California Gov. Tells Voters to Raise Taxes or Education Funding Gets Slashed

The governor of the largest state in America has issued an ultimatum to its citizens: vote to raise your own taxes or the state will gut funding to public schools and public safety.

With California facing a $3.7 billion budget gap, Gov. Jerry Brown aims to bypass the state's divided legislature and put a proposal on the ballot in November to raise taxes on individuals earning more than $250,000.

"The stark truth is that without new tax revenues, we will have no other choice but to make deeper and more damaging cuts to schools, universities, public safety and our courts," Brown said Monday in a statement announcing his plan.

California has already slashed $15 billion from its 2011-12 budget, $4 billion of which came from higher education and services for the elderly and disabled.

But with revenues falling short of projections for this year, up to $3 billion in additional automatic cuts are set to go into effect in January, which would further reduce spending for education, healthcare and the prison system.

After losing a battle during the June budget-making process to offset such cuts with tax increases, Brown said he is "going directly to the voters because I don't want to get bogged down in partisan gridlock as happened this year. The stakes are too high."

"The last time there were tax and fee and revenue proposals on the ballot, every one of them was defeated in the last election," said Jerry Nickelsburg, a senior economist at UCLA's Anderson School of Management. "That does not bode well for new tax proposals that involve raising revenues for the state."

Brown's plan would raise an additional $7 billion per year for 10 years by increasing state income taxes by 1 percent for individuals earning $250,000 and by 2 percent people earning more than $500,000. It would also increase the state's sales tax by half a percentage point to 7.75 percent.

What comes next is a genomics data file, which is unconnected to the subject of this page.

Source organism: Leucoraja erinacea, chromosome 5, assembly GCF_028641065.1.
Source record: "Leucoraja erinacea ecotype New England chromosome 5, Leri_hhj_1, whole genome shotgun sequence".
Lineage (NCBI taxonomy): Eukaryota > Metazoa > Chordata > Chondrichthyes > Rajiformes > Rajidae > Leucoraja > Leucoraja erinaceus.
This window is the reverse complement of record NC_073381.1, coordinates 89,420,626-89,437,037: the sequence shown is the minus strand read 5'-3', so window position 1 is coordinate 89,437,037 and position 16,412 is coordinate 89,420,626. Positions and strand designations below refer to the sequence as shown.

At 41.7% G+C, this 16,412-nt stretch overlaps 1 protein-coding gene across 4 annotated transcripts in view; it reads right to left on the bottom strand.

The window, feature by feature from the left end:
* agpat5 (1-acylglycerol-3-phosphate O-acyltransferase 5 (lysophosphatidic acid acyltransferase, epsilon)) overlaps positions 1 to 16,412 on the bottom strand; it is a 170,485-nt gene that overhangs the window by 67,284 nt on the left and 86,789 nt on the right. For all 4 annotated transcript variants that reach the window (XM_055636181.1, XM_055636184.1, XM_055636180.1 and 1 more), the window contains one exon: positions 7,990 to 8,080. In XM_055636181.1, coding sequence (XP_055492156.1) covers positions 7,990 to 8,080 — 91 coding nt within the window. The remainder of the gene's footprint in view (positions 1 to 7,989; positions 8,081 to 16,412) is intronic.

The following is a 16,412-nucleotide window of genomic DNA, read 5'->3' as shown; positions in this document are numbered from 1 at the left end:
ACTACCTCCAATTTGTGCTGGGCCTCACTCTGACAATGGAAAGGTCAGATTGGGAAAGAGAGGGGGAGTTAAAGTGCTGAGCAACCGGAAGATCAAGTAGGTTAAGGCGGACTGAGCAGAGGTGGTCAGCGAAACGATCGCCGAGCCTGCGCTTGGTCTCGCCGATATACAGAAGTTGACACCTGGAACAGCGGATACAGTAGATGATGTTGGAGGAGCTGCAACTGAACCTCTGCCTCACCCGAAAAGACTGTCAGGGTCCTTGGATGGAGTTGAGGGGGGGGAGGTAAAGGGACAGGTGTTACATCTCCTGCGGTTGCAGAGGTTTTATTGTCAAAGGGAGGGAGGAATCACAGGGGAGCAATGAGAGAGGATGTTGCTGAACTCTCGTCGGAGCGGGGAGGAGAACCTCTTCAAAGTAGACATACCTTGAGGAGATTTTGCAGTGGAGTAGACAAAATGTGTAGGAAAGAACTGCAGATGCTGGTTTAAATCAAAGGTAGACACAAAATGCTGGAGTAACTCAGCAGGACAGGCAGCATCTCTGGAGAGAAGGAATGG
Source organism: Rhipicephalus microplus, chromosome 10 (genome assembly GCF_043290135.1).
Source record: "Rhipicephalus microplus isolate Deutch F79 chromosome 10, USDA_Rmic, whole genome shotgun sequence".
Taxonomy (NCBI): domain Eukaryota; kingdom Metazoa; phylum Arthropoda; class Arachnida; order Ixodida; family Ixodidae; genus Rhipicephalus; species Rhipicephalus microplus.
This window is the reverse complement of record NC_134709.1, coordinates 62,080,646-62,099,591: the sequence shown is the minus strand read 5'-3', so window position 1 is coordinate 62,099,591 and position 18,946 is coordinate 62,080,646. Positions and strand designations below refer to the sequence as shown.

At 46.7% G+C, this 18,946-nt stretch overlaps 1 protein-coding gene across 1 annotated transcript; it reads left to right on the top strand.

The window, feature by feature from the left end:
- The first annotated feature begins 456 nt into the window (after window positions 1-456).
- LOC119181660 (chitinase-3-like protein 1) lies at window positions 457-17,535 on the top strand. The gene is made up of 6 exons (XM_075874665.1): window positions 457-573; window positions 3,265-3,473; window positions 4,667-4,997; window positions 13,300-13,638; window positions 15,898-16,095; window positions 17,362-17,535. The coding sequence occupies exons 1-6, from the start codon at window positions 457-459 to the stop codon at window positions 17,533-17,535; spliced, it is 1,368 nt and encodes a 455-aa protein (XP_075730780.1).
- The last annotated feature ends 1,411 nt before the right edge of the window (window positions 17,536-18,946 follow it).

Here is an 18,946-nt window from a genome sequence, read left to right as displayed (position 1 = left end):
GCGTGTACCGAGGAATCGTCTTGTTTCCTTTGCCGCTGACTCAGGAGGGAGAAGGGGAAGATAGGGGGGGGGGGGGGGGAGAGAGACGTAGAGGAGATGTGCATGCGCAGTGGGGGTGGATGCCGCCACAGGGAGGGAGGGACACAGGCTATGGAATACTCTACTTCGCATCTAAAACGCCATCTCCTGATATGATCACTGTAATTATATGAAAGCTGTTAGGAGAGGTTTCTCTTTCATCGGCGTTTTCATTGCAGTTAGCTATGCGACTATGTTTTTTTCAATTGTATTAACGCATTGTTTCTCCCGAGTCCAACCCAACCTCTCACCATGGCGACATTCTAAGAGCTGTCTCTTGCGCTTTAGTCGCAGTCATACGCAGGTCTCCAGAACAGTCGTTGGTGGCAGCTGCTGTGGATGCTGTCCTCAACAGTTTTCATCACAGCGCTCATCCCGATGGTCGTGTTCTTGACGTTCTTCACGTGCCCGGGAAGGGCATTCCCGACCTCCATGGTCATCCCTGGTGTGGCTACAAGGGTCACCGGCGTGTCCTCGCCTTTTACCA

"My proposal is straightforward and fair," Brown said in the statement. "It proposes a temporary tax increase on the wealthy, a modest and temporary increase in the sales tax, and guarantees that the new revenues be spent only on education."

His plea is a familiar one .

It is echoed by New York Gov. Andrew Cuomo, who called on his state's legislature to make the tax system more "fair" by additional and higher income brackets for the wealthy.

"Simply put, to me 'fairness' dictates that the more you make the more you pay and the higher your income the higher your rate," Cuomo wrote in a Monday op-ed.

President Obama is also pushing for the wealthy to pay more, teaming up with billionaire Warren Buffett to propose a " Millionaire's tax " that ensures millionaires and billionaires do not pay a lower tax rate than the average American, a phenomenon he said was "the height of unfairness."

"We have to ask ourselves, do we want to make the investments we need in things like education, and research, and high-tech manufacturing?" Obama said today at a speech in Kansas . "Or do we want to keep in place the tax breaks for the wealthiest Americans in our country? Because we can't afford to do both."

This recent onslaught of Democratic proposals to up taxes on high-income earners is due less to the growing inequality between America's rich and poor, a gap that has been growing for decades, and more to the economic pain of the recent recession, said Alan Auerbach, director of the University of California Berkeley's Robert D. Burch Center for Tax Policy and Public Finance.

"There is definitely more sentiment for it now than a few years ago," Auerbach said. "A lot of people right now aren't doing very well, so they are looking around for causes of the problem."

But while states try to grapple with billions in budget shortfalls, federal lawmakers may beat them to the punch in raising high-income taxes.

Current federal government funding is set to run out Dec. 16, which will force Congress to pass a budget long before most states embark on their next budget-building cycle.

"If the two parties in Washington end up coming to some compromise that increases tax revenues it could make the hill even steeper for state level proposals," said Dan Schnur, the director of the Jesse Unruh Institute of Politics at the University of Southern California.

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